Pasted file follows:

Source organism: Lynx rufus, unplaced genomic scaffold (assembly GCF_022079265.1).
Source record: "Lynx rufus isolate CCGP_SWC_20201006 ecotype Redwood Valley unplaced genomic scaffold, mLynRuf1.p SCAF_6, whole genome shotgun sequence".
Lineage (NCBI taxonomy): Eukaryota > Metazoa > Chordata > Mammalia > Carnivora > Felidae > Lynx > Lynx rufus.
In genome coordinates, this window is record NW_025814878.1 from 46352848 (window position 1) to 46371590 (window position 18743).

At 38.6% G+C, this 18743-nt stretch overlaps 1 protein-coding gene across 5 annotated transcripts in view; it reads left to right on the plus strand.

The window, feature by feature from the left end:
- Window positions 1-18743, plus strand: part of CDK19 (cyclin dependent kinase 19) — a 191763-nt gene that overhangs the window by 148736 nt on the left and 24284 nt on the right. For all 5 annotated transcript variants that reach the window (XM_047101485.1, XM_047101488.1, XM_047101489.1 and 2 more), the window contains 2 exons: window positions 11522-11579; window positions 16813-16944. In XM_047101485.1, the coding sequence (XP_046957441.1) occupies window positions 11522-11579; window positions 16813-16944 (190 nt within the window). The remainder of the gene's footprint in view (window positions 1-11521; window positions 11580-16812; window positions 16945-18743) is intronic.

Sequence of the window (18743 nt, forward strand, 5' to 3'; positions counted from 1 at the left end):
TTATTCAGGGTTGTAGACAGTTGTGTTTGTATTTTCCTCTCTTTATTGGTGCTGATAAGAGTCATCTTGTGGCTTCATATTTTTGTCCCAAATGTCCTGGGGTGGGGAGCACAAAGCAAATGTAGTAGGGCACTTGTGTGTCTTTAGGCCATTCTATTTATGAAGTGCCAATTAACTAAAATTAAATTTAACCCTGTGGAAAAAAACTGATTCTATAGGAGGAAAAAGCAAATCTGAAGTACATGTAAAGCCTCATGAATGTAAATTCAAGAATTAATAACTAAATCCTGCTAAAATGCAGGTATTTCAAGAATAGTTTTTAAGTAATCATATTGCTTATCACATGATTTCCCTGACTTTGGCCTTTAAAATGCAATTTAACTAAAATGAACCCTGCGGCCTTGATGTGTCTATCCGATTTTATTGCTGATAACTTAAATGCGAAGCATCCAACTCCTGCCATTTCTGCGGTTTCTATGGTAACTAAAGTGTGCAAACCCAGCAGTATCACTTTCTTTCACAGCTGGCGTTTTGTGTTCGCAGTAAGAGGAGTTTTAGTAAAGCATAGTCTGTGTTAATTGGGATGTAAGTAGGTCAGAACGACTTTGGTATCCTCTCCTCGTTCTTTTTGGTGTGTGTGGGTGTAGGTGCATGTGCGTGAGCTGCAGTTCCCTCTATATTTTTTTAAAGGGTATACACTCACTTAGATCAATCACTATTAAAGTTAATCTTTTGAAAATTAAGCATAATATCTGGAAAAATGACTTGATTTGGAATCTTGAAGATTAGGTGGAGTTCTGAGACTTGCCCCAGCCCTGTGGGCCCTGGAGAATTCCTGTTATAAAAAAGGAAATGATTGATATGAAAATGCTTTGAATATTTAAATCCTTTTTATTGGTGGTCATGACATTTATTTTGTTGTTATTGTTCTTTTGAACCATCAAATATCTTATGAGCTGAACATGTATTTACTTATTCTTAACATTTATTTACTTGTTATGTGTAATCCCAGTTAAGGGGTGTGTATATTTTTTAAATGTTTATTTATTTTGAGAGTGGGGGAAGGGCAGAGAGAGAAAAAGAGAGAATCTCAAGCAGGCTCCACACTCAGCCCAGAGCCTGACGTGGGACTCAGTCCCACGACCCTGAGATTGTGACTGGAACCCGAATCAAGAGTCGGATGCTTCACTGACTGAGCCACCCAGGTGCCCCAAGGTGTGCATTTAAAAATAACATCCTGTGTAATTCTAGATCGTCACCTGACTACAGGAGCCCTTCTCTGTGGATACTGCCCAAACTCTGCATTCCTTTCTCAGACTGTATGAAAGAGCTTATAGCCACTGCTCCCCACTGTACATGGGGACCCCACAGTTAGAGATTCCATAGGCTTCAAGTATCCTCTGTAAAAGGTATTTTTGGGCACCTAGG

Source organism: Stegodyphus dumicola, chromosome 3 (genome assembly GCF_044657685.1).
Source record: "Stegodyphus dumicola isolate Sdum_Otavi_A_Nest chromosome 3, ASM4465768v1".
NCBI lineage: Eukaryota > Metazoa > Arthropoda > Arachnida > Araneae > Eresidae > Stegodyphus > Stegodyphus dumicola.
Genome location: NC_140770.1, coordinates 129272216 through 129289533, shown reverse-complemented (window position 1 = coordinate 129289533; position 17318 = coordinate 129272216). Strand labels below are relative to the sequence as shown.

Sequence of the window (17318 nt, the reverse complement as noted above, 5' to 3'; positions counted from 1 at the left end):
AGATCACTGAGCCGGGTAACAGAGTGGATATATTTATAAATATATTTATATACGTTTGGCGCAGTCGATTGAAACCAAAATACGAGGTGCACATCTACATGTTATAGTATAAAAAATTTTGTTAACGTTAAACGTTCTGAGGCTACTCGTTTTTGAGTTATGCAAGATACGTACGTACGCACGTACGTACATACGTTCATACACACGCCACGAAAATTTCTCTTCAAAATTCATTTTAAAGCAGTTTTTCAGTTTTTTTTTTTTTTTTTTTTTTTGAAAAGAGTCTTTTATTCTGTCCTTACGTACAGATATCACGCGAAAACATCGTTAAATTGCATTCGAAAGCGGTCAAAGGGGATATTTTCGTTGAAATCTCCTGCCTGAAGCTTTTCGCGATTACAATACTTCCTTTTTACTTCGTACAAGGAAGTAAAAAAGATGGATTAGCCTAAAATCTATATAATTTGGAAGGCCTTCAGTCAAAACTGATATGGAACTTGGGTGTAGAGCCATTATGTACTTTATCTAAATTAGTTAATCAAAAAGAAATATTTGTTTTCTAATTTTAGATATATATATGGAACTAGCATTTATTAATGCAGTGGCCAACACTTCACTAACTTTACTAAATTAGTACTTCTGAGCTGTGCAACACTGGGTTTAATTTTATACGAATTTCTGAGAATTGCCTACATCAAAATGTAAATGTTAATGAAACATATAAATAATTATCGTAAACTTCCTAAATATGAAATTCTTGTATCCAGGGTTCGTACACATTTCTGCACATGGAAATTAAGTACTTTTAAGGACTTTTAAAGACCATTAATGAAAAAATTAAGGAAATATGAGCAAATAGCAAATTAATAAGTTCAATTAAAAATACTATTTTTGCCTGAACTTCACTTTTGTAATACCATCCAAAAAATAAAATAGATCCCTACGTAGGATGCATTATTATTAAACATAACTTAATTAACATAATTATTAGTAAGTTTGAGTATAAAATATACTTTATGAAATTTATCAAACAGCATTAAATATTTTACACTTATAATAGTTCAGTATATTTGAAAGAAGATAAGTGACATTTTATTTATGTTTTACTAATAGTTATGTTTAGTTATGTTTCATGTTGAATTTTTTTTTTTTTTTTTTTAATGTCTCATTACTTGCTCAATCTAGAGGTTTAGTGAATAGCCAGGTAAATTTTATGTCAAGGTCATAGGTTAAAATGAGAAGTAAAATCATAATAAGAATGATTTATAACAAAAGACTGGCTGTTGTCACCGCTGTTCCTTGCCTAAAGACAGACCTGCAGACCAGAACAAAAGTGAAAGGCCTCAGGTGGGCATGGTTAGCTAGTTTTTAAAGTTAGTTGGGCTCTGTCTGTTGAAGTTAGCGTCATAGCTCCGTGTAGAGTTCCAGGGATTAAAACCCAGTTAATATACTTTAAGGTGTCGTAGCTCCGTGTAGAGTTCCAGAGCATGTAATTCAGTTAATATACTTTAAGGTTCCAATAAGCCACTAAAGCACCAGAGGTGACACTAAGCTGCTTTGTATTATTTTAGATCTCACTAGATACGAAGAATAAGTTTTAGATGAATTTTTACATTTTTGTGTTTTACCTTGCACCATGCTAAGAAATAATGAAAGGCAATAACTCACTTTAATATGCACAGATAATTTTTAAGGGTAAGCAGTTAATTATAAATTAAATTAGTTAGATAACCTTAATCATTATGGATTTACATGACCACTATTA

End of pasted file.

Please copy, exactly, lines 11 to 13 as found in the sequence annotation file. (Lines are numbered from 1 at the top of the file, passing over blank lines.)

Source record: "Stegodyphus dumicola isolate Sdum_Otavi_A_Nest chromosome 3, ASM4465768v1".
NCBI lineage: Eukaryota > Metazoa > Arthropoda > Arachnida > Araneae > Eresidae > Stegodyphus > Stegodyphus dumicola.
Genome location: NC_140770.1, coordinates 129272216 through 129289533, shown reverse-complemented (window position 1 = coordinate 129289533; position 17318 = coordinate 129272216). Strand labels below are relative to the sequence as shown.